Spencer LeGrande refused to say anything about the pending lawsuit he had filed against Bishop Eddie Long in an interview with WSB-TV of Atlanta, except to say that he had come forward only after hearing about the fist two suits filed against the prominent pastor of New Birth Missionary Baptist Church in Lithonia, Georgia. Couching his words within reverential phrases about god and love, Spencer LeGrande would only speak in a positive manner about the Eddie Long sex scandal and centered his answers around the truth — the truth that he insists Bishop Eddie Long knows.
“There’s only one way to God and that’s the truth,” Spencer LeGrande told reporter Jodie Fleischer.
WSB-TV spoke to Spencer LeGrande, the fourth accuser in the Eddie Long sex scandal that began on September 19 when two young men announced lawsuits alleging that they had been sexually coerced into relationships with the famed pastor, in Charlotte, his hometown and where he first met the charismatic Eddie Long when his family joined the the New Birth Charlotte branch of the Eddie Long-run church in 2003. In the lawsuit documents, LeGrande said he had been moved tears when he first heard an Eddie Long sermon. Feeling compelled to meet the pastor, he did so, and was embraced by the Bishop. That, he said, was the beginning of their father-son relationship that would transform into one of shared sexual experiences in various places, including inside the New Birth Missionary Baptist Church.
Spencer LeGrande said he couldn’t talk about the lawsuit, or so he had been advised by his lawyer, noted Atlanta attorney B. J. Bernstein.
“Once God’s time is ready for it to expose everything it’s going to happen,” LeGrande said, “and I just pray I want people to know to keep praying. Keep praying for our strength and for us getting through this.”
He admitted that he prayed for Bishop Eddie Long as well.
LeGrande, who is now 22, said that when he saw Anthony Flagg and Maurice Murray Robinson come forward on the news, he knew he had to speak out as well. He said he hadn’t known that there were others like himself until they came forward with their allegations.
in the Flagg and Robinson allegations against Bishop Eddie Long, the two young men, 21 and 20, respectively, claimed that they were part of a group Eddie Long called “Spiritual Sons.” They had been part of the pastor’s entourage, been taken on lavish trips, met with famous people, been given gifts, cars, money, places to live, and even college tuition. But all of that ended, the allegations attested, when Bishop Eddie Long grew tired of the relationship.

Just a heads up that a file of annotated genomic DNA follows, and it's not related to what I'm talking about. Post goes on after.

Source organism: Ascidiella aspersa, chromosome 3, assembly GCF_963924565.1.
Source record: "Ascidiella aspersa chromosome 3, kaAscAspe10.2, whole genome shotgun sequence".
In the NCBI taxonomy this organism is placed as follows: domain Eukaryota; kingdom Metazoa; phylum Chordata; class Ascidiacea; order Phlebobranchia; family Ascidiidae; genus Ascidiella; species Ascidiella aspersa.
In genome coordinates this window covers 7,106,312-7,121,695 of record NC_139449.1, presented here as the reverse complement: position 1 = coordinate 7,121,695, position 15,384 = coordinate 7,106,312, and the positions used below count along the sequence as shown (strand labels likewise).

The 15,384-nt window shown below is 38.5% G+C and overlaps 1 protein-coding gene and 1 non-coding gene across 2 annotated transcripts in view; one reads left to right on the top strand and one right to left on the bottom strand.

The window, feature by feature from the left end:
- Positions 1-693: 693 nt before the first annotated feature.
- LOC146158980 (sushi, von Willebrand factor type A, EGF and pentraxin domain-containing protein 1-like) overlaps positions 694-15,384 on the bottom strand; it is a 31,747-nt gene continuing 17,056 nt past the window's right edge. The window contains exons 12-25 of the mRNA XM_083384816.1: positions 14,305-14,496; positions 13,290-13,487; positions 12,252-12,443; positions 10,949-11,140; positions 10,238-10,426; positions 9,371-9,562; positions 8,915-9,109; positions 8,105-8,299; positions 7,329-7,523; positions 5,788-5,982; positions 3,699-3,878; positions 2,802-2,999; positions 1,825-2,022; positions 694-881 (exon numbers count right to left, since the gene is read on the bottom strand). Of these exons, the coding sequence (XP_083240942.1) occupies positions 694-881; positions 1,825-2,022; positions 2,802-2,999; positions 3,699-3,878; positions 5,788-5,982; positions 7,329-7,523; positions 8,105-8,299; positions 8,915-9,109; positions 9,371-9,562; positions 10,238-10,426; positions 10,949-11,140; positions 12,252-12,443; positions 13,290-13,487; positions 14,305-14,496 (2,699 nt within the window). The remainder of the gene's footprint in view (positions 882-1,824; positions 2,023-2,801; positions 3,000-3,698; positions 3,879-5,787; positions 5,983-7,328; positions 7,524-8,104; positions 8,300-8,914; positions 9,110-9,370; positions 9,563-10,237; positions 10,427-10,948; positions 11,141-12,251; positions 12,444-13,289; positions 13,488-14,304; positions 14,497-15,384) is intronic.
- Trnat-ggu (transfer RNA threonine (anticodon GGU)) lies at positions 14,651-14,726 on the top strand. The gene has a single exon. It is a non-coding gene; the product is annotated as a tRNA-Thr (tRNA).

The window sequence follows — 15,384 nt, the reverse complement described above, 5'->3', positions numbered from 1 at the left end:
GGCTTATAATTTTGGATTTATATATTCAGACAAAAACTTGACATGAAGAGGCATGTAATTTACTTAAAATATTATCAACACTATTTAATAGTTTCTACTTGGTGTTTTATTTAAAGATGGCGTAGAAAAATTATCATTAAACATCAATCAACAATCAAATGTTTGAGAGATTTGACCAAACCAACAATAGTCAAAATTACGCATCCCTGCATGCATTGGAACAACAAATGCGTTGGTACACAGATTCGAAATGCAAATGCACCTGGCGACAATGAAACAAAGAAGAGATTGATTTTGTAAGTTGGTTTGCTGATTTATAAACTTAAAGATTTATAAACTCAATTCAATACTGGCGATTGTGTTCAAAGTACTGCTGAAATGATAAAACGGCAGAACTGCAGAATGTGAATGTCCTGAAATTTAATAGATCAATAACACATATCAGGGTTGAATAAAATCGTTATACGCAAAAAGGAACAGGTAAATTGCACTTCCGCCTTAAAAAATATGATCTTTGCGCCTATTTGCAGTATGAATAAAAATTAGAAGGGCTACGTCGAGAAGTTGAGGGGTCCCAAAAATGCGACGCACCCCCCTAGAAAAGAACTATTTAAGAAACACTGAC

The four accusers — Jamal Parris, 23, filed his lawsuit the day before Spencer LeGrande submitted his — claim they had no knowledge of the others while within relationships with the pastor.
But revealing his relationship with Eddie Long has been an unburdening for LeGrande. “I wasn’t free until I came out with it,” he said, “that’s when my life’s been much better. This last week has been free.”
He told Fleischer he was now at peace and he wouldn’t comment on Long’s words to his congregation about being engaged in “spiritual warfare.” All four of the accusers have alleged that Long used biblical scripture to explain and justify his sexual relationship with each of them.
LeGrande remained charitable to the end of the interview. “This is a hard time for the world,” he said, “and you know I have no hate for anyone because God doesn’t produce hate. I pray for everyone, especially bishop, cause he knows the truth, he knows the truth.”
But Bishop Eddie Long’s truth sounds a lot different from the truth of Spencer LeGrande, Anthony Flagg, Maurice Murray Robinson, and Jamal Parris. The embattled pastor has denied all allegations made against him in the sex scandal and publicly vowed to fight the young men, a David against Goliath, but in a courtroom and not in a court of public opinion. He has refused to step down as head pastor at New Birth Missionary Baptist Church, a 30,000-member megachurch with worldwide ministries, schools, and charitable works, and promised his parishioners that he would be there every Sunday throughout his fight.